Tips For Eating Right

Useful tips for eating right

Load Up on Fruits & Vegetables

At present, only one in four Americans gets the 5 to 13 daily servings of fruits and veggies the USDA recommends. Simply upping your consumption of fruits and vegetables—foods packed with vitamins, minerals and antioxidants—helps to lower your risk of heart disease and diabetes.


Read Labels

When you pick up foods that have nutrition labels, make sure you always read them. Check the nutrition information and also look at what ingredients are in the product. A general rule: the simpler the ingredient list is to read, the better. The label’s a great spot to look out for trans fats—don’t just rely on the marketing that says “0 grams trans fats” but check to make sure there are no partially hydrogenated oils in the ingredient list.


Make Cooking Fun

Cooking should be relaxing, creative and delicious. If you’re not experienced in the kitchen, perhaps you cook the same few things over and over. Start broadening your skills by slowly adding new, easy recipes to your repertoire—pick one new recipe to try each week. The more things you cook, the more confident you’ll feel about experimenting and the more fun you’ll have in the kitchen.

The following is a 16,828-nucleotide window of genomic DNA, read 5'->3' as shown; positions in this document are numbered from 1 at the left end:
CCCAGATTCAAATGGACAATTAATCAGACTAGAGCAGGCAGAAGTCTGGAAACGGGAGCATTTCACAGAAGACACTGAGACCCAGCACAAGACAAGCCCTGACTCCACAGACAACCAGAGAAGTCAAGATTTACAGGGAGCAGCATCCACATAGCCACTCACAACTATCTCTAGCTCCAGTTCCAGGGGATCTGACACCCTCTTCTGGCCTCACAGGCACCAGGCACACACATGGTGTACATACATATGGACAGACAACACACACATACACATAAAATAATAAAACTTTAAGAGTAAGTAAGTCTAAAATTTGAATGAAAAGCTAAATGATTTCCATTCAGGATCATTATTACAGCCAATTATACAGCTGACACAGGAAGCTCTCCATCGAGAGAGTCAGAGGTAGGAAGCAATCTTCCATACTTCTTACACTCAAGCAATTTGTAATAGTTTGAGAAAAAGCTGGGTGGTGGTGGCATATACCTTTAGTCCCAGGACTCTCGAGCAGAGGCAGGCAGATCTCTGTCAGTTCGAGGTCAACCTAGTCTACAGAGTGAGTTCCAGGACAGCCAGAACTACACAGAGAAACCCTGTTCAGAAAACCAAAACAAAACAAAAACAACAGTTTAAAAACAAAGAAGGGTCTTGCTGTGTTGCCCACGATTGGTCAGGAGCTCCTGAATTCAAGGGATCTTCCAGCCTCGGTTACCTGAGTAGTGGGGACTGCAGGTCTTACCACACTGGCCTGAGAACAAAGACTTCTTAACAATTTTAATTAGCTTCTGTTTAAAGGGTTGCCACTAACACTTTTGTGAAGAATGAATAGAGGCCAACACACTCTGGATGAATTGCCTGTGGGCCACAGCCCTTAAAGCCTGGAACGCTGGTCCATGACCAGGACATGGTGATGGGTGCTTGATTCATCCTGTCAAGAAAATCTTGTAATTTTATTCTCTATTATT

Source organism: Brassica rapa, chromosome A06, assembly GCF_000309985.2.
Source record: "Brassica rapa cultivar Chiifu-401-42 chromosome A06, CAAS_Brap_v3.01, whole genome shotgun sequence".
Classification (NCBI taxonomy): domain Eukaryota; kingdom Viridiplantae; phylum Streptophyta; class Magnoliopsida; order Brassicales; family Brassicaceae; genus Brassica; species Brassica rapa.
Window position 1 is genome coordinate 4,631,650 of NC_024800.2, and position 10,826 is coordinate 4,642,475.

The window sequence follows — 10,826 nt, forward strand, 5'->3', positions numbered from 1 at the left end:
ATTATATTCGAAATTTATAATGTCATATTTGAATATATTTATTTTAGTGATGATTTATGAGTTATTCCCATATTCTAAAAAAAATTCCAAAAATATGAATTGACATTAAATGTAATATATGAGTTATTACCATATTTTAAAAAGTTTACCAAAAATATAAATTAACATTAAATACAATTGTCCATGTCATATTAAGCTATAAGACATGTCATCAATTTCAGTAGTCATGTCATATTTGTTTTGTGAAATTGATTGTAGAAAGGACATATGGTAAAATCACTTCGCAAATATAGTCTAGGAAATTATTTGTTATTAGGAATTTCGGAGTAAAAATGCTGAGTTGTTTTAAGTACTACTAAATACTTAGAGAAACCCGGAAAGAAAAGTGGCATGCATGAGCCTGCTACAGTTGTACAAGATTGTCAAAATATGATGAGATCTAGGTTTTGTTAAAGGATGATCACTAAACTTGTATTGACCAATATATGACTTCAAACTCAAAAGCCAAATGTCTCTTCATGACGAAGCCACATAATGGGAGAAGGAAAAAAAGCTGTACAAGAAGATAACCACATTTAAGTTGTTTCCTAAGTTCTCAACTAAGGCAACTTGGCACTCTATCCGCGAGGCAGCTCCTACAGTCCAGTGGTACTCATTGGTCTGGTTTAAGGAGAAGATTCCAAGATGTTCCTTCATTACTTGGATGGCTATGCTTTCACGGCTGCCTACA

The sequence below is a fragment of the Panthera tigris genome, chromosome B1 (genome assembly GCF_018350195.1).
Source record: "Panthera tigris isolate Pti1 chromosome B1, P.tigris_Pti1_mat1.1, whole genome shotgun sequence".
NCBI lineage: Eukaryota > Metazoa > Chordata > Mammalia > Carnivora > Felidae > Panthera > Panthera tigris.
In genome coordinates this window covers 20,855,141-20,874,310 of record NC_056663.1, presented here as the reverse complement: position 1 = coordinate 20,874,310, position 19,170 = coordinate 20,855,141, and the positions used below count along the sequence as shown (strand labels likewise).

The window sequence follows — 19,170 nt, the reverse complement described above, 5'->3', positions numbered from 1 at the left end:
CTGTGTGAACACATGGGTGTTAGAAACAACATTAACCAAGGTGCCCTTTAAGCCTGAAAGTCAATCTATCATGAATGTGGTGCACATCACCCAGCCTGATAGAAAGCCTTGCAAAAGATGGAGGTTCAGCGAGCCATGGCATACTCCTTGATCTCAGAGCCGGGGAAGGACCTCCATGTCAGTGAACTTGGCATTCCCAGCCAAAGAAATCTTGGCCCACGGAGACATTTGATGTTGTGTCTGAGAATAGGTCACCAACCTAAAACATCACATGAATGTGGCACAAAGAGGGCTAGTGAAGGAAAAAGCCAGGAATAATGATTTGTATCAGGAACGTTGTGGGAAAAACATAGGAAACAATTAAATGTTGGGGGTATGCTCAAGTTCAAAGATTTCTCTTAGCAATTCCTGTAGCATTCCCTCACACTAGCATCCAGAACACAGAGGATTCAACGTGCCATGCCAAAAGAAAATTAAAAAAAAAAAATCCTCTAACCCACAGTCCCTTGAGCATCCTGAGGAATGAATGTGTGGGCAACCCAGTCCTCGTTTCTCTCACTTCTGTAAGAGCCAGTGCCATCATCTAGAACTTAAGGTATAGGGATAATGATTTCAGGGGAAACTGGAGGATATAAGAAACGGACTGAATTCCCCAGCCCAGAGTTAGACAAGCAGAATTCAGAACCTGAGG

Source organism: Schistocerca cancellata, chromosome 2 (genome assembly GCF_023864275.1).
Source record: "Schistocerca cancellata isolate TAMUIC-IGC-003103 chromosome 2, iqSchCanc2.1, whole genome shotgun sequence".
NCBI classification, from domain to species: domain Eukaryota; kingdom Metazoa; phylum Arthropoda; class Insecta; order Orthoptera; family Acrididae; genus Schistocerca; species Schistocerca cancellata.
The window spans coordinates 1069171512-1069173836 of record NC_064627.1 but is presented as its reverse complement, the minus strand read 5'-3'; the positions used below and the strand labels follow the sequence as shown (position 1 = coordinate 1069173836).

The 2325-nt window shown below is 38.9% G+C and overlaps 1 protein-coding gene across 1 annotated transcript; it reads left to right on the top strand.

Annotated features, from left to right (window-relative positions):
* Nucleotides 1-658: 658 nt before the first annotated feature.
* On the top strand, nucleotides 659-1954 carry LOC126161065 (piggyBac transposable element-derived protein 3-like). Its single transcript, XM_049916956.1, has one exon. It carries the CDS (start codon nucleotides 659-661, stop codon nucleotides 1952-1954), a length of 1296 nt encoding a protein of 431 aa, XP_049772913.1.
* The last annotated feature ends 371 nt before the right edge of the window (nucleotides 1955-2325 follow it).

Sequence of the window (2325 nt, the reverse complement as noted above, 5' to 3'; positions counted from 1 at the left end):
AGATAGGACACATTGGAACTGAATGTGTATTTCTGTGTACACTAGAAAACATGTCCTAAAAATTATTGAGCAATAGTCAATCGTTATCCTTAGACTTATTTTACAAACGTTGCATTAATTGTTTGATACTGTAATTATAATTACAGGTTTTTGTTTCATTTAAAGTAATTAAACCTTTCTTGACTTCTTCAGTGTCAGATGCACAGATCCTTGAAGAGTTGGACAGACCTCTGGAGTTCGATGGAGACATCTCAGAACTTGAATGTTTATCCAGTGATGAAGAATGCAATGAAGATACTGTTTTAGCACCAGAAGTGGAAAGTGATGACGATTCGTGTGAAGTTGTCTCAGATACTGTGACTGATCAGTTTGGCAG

Serve More Seafood

The American Heart Association recommends eating two servings of fish and seafood a week. Why? Seafood is a good lean source of protein. And many fish, especially fatty fish like salmon, tuna and sardines, have something that’s hard to get from other foods: omega-3 fatty acids and specifically DHA and EPA, healthy fats that have been linked to improving everything from heart health to brain functioning to depression. ©

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Keep a Well-Stocked Pantry

When your pantry is full of staples, you’ll find you won’t need to run to the store in the middle of cooking dinner to get a bottle of soy sauce. Plus it makes it easier to improvise a dinner on the fly when you don’t already have something planned. Ingredients like pasta, canned beans and canned fish can be the basis of spur-of-the-moment meals.

Eat What You Love

Eating well is not about deprivation—it’s about that good feeling you get when you eat something that is flavorful, wholesome and satisfying. No food should be off limits. Studies show that depriving yourself of the foods you love, especially in the name of dieting, may cause you to overeat later. Embrace a delicious and healthy way of eating that you can sustain for your whole life. When you bake, limit added sugars. (Added sugars of any kind—whether it’s corn syrup, white sugar, maple syrup or agave—all add calories and don’t offer any nutritional value.) Savor desserts so you really enjoy it without feeling guilty. Bottom line is that maintaining a healthy weight comes down to balancing the amount of calories you eat with the amount you expend during the day.
©2012 DietaryPathways.com